Posted by: Kathy Temean | August 1, 2018

CHECKLIST: Twenty Novel Revisions

Time to start thinking about improving your manuscript. Hope this cute illustration by Gael Abary inspires you to get started. Gael was recently featured on Illustrator Saturday.

Below is a checklist to help you revise.

1. Manuscript opening hook – chapter opening and closing hooks.

2. Do you think your beginning is interesting enough for a reader to want to read more? Todays readers have short attention spans, You have to grab them right away.

3. Check for backstory. Hook the reader with the story before flashing back.

4. What is the conflict in the story? Is it strong enough or is it something that could easily be resolved with a conversation?

5. Did you give the reader a sense of the setting? Don’t leave the reader in the dark about the place and time. On the other hand, don’t go overboard or else, the reader will skip your lovely description?

6. Have you involved the senses, such as smell, touch, taste, etc?

7. Have read you manuscript out loud? Look for places where you have written the same thing by telling it in a different way. Do you really need it? If you deleted it could you still the story?

8. Are their spots that don’t hold your interest? Does you middle sag? (refering to your book.)

9. Does the dialog sound natural?

10. Look for places where the dialog sounds like an info dump?

11. Are there places where you can eliminate a tag and replace it with a beat? (Example: he said, she said). A good way to do that is to have the character do something and then put in the dialog. That will clue the reader into who is talking.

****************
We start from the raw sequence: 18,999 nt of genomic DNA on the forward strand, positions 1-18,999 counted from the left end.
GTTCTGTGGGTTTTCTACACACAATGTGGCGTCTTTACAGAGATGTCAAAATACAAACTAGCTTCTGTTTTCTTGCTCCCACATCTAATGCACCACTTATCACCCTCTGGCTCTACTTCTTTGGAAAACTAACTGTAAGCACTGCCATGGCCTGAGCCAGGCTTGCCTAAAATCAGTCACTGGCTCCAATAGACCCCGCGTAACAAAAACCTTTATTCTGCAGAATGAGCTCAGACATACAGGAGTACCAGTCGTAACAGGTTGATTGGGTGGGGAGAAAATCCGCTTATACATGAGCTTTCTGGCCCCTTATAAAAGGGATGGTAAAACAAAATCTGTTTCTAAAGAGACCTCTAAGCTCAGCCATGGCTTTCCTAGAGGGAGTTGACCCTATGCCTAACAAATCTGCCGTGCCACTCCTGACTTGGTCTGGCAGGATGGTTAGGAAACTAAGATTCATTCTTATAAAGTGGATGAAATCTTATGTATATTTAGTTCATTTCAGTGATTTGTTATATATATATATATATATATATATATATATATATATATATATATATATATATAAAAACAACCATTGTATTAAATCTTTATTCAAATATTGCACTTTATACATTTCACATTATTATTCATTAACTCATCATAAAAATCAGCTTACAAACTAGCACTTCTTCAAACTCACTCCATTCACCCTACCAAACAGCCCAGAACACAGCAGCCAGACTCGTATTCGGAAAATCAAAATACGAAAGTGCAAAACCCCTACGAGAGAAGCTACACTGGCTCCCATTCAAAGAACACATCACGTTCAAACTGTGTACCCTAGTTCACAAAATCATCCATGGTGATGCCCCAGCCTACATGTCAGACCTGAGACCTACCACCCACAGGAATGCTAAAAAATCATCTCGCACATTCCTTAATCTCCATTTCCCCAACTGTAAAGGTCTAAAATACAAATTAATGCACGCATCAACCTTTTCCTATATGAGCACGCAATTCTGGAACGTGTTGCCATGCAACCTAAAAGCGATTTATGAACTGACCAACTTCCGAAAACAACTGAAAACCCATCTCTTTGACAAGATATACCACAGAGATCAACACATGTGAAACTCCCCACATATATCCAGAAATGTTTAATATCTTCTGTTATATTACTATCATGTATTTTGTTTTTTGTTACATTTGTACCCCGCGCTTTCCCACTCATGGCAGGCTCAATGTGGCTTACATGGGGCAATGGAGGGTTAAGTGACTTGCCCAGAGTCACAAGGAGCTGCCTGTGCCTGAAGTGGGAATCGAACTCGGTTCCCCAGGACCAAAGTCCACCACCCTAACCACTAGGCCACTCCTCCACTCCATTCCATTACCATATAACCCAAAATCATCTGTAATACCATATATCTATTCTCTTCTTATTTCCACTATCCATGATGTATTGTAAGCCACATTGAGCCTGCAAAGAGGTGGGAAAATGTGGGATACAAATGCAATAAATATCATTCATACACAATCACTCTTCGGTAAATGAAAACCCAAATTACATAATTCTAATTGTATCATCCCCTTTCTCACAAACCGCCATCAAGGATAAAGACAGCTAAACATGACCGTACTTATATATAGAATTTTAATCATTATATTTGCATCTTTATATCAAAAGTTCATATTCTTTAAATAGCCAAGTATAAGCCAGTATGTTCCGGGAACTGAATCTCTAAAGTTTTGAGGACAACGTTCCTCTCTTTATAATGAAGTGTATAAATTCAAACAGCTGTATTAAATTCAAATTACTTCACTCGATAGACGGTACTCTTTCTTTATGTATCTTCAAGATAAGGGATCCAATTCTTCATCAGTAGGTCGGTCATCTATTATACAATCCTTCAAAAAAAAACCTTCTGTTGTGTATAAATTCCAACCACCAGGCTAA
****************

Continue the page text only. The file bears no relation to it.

12. Look for sentences that are clumsy and rework them to make them smooth and clearer? Don’t you hate it when you read a book and have to read a sentence two or three times to figure out what the author was trying to say?

13. Check to the manuscript for accuracy and consistency. Make sure you didn’t say one thing in the beginning and change it to something else later in the book. Examples of what I have seen: An Aunt who later becomes an Uncle. Really bad weather where the characters had to leave town and shortly later stop to have lunch and the weather is never mentioned again. The book starts out with four children and then suddenly there are only three. Cell phones in the 1700’s or horse-drawn carriages – no cars, but inns have bathrooms with running water.

14. Is their plenty of white space? Look for long blocks of text, running half a page or more. Try to break those up by interspersing dialog.

15. Is you main character sympathetic? Do they have layers? Are the 3-dimensional? Are their motivations strong and clear?

16. If you wrote a Prologue, ask yourself if it is really needed. Most editors do not like them. Of course there are some books where the prologue is the only thing that kept me reading.

17. Have you woven in a sub-plot? This will give you book more depth.

18. Check all your secondary characters to make sure they contribute to the story.

19. Are some of your character names too similar? Or are their names so unusal that they are hard to remember? Sometime fantasy novel have so many characters with unusal names you need a key to help remember who is who and then the next book comes out a few years later (after reading a few hundred books and you can’t remember who’s who. If you are writing fantasy – consider listing the characters names, how they are related, and the part they played in the first book. I’ve seen this a few times and it really helped.

20. Do you have any needless characters? Look for the reasons for why they are in your book? Could two characters be merged?

Talk tomorrow,

Kathy


Responses

  1. Great reminders–and super cute illustration! Thanks!

    Liked by 2 people

  2. These are very helpful–to do along the way, not just at the finish.

    Liked by 2 people

  3. I just had to remove a character from a story I was working on. I really wanted to keep him in but he didn’t add anything so out he went. Sometimes you have to be ruthless.

    Liked by 2 people

  4. You know I love checklists, Kathy 😉 Thanks!

    Liked by 2 people

  5. Great list, Kathy. Thanks!

    Liked by 2 people


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